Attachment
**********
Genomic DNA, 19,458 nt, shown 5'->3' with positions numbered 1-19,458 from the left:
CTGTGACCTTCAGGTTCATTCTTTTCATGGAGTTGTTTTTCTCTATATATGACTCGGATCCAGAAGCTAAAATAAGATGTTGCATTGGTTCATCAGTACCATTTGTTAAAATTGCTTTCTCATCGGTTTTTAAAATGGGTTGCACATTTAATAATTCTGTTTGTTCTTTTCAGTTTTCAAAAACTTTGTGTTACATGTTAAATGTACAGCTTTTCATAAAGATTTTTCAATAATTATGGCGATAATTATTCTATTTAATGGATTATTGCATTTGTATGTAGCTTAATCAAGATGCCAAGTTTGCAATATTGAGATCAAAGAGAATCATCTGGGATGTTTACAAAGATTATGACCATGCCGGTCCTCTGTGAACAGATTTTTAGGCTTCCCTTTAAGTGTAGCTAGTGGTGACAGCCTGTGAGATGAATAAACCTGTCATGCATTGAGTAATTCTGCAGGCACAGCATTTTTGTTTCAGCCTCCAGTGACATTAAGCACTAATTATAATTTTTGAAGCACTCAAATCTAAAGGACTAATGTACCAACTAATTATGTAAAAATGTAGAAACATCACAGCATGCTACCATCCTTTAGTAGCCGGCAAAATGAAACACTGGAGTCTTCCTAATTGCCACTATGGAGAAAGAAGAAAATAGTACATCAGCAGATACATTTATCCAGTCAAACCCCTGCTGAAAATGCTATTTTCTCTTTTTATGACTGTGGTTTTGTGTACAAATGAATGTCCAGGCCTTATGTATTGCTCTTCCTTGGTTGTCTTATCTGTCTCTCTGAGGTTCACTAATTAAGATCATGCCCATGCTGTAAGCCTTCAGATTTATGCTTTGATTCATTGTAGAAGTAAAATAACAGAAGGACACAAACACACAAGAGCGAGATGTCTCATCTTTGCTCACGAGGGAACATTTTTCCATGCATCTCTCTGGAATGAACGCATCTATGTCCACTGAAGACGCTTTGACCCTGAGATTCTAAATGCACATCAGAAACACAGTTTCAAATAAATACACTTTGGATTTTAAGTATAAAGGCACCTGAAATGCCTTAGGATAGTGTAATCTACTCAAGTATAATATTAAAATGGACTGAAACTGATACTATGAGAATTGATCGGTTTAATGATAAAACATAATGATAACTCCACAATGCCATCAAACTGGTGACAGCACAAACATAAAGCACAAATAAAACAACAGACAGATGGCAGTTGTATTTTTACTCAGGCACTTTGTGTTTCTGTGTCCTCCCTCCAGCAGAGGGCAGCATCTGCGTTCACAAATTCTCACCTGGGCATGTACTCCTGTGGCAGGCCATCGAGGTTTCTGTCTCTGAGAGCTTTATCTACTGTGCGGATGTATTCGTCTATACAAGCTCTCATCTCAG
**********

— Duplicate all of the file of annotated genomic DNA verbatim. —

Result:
Genomic DNA, 19,458 nt, shown 5'->3' with positions numbered 1-19,458 from the left:
CTGTGACCTTCAGGTTCATTCTTTTCATGGAGTTGTTTTTCTCTATATATGACTCGGATCCAGAAGCTAAAATAAGATGTTGCATTGGTTCATCAGTACCATTTGTTAAAATTGCTTTCTCATCGGTTTTTAAAATGGGTTGCACATTTAATAATTCTGTTTGTTCTTTTCAGTTTTCAAAAACTTTGTGTTACATGTTAAATGTACAGCTTTTCATAAAGATTTTTCAATAATTATGGCGATAATTATTCTATTTAATGGATTATTGCATTTGTATGTAGCTTAATCAAGATGCCAAGTTTGCAATATTGAGATCAAAGAGAATCATCTGGGATGTTTACAAAGATTATGACCATGCCGGTCCTCTGTGAACAGATTTTTAGGCTTCCCTTTAAGTGTAGCTAGTGGTGACAGCCTGTGAGATGAATAAACCTGTCATGCATTGAGTAATTCTGCAGGCACAGCATTTTTGTTTCAGCCTCCAGTGACATTAAGCACTAATTATAATTTTTGAAGCACTCAAATCTAAAGGACTAATGTACCAACTAATTATGTAAAAATGTAGAAACATCACAGCATGCTACCATCCTTTAGTAGCCGGCAAAATGAAACACTGGAGTCTTCCTAATTGCCACTATGGAGAAAGAAGAAAATAGTACATCAGCAGATACATTTATCCAGTCAAACCCCTGCTGAAAATGCTATTTTCTCTTTTTATGACTGTGGTTTTGTGTACAAATGAATGTCCAGGCCTTATGTATTGCTCTTCCTTGGTTGTCTTATCTGTCTCTCTGAGGTTCACTAATTAAGATCATGCCCATGCTGTAAGCCTTCAGATTTATGCTTTGATTCATTGTAGAAGTAAAATAACAGAAGGACACAAACACACAAGAGCGAGATGTCTCATCTTTGCTCACGAGGGAACATTTTTCCATGCATCTCTCTGGAATGAACGCATCTATGTCCACTGAAGACGCTTTGACCCTGAGATTCTAAATGCACATCAGAAACACAGTTTCAAATAAATACACTTTGGATTTTAAGTATAAAGGCACCTGAAATGCCTTAGGATAGTGTAATCTACTCAAGTATAATATTAAAATGGACTGAAACTGATACTATGAGAATTGATCGGTTTAATGATAAAACATAATGATAACTCCACAATGCCATCAAACTGGTGACAGCACAAACATAAAGCACAAATAAAACAACAGACAGATGGCAGTTGTATTTTTACTCAGGCACTTTGTGTTTCTGTGTCCTCCCTCCAGCAGAGGGCAGCATCTGCGTTCACAAATTCTCACCTGGGCATGTACTCCTGTGGCAGGCCATCGAGGTTTCTGTCTCTGAGAGCTTTATCTACTGTGCGGATGTATTCGTCTATACAAGCTCTCATCTCAG